Although there are multiple other duties of the clerk’s office such as vital records, tax extensions, marriages, and passport services, Jack’s emphasis in this campaign will be centered on elections and voting, as that is the one area that affects the most people in the immediate future, and is currently on the minds of most voters.
FOR IMMEDIATE RELEASE
Contact: Mark Peysakhovich
June 7, 2022
Illinois Psychiatric Society welcomes new leadership
President Abdi Tinwalla, MD, MBA, MS (Pharmacy), DFAPA, CCHP, and President-Elect Andrew J. Lancia, MD, step into leadership roles as the nation’s mental health issues take center stage
CHICAGO – The Illinois Psychiatric Society welcomes incoming President Dr. Abdi Tinwalla and President-Elect Dr. Andrew J. Lancia for their 2022–2023 term. Both are experienced professionals well equipped to provide leadership at a moment when the nation’s mental health takes center stage.
Incoming President Abdi Tinwalla, MD, MBA, MS (Pharmacy), DFAPA, CCHP, received his medical degree from Medical College of Ohio, Toledo, and completed his psychiatric residency at Rush University Medical Center. He completed his Forensic Psychiatry fellowship from University of Rochester, New York. He has a Physician MBA from Indiana University Kelley School of Business.
Currently, Dr. Tinwalla serves as the behavioral health medical director for Amerigroup/Anthem. In this role, he supervises the provision of behavioral health services to approximately 900,000 Medicaid recipients. He also provides treatment at the Department of Human Services Treatment and Detention Facility for the Sexually Violent Persons in Rushville, Illinois, and in the community. He holds an academic appointment with the Department of Psychiatry and Behavioral Sciences at Northwestern University’s Feinberg School of Medicine. He is actively involved in teaching of the forensic psychiatry fellows.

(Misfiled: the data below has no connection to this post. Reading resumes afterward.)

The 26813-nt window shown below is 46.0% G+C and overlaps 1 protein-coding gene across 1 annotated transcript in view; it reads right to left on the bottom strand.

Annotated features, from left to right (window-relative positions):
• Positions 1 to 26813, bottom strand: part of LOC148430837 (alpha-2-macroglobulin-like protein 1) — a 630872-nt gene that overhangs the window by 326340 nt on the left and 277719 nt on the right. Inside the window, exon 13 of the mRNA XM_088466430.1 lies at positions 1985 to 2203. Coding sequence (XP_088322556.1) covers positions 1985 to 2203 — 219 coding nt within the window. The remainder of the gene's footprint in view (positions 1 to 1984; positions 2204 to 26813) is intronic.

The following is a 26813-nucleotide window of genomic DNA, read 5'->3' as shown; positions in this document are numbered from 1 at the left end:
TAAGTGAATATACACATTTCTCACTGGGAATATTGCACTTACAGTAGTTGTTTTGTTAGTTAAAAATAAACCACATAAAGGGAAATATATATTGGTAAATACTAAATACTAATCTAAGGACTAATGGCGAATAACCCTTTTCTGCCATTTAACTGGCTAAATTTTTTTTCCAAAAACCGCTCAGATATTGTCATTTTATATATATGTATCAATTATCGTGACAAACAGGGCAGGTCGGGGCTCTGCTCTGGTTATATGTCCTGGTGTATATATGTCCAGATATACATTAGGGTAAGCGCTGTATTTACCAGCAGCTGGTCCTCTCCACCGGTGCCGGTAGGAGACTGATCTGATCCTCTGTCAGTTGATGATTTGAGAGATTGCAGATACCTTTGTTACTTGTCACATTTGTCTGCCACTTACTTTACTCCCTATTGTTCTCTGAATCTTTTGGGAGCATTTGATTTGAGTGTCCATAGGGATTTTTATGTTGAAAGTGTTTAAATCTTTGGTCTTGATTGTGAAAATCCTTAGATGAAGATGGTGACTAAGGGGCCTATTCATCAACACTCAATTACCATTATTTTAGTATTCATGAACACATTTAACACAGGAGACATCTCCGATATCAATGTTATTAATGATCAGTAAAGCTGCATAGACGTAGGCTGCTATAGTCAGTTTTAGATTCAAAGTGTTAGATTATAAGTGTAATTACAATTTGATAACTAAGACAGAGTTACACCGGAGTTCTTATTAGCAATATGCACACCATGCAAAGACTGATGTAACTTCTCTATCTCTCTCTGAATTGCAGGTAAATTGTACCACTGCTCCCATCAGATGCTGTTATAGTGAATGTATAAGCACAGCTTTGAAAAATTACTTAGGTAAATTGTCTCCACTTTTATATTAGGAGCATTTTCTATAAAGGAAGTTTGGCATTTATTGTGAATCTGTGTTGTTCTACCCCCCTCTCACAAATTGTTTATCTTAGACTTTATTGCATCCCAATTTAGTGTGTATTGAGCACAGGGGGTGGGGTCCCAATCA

In addition to his duties as president of the Illinois Psychiatric Society, Dr. Tinwalla also serves on its Executive Council and is an active member of its Governmental Affairs Committee as well as the Forensic Committee. He is a Distinguished Fellow of the American Psychiatric Association and a member of American Academy of Psychiatry and the Law. He has presented nationally and internationally on several topics in correctional psychiatry and on the treatment of paraphilic disorders.
“I am cognizant of the gargantuan task we psychiatrists face as we help the nation heal its multiple wounds. Whether we are talking about COVID, which plagues our bodies, or whether we talk about racism, which is just as insidious and deadly, there is a role for us to play in moving towards being healthier as individuals and as a community.,” said Abdi Tinwalla, MD, MBA, M.S., CCHP, DFAPA.
President-Elect Andrew J. Lancia, MD, received his medical degree from Creighton University in Omaha, Nebraska. He served as resident and chief resident of psychiatry in the Department of Psychiatry at the University of Iowa Hospitals and Clinics and was a Caterpillar Faculty Scholars fellow at the University of Illinois College of Medicine at Peoria.
Currently, Dr. Lancia serves as medical director of Consultation-Liaison Services, University of Illinois College of Medicine at Peoria; and as medical director of UnityPoint Behavioral Health Integrated Services of Hospital Based Programs (Methodist Campus), UnityPoint Health Methodist. He is also chair of UnityPoint behavioral health at Methodist, UnityPoint Health Methodist. Dr. Lancia also holds several faculty and teaching appointments, including associate professor of clinical psychiatry, University of Illinois College of Medicine at Peoria, adjunct clinical preceptor, Kirksville College of Osteopathic Medicine in Kirksville, Missouri, as well as Interim deputy chair of the Department of Psychiatry, University of Illinois College of Medicine at Peoria.